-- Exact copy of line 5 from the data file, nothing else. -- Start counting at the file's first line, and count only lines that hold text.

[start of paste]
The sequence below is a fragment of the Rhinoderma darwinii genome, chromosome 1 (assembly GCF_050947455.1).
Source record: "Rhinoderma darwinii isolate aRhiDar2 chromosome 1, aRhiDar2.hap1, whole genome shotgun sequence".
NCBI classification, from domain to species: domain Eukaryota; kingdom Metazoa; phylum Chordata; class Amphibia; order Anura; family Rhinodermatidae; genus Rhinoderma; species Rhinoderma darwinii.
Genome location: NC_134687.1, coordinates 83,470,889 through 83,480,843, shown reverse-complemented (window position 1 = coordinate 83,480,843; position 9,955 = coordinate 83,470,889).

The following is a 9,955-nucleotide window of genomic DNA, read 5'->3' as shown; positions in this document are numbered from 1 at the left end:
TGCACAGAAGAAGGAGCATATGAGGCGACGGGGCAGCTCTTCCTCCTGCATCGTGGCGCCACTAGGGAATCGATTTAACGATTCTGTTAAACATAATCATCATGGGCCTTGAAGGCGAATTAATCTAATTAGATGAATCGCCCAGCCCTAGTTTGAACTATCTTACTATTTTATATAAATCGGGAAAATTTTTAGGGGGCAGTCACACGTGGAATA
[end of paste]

The following is a 9,955-nucleotide window of genomic DNA, read 5'->3' as shown; positions in this document are numbered from 1 at the left end: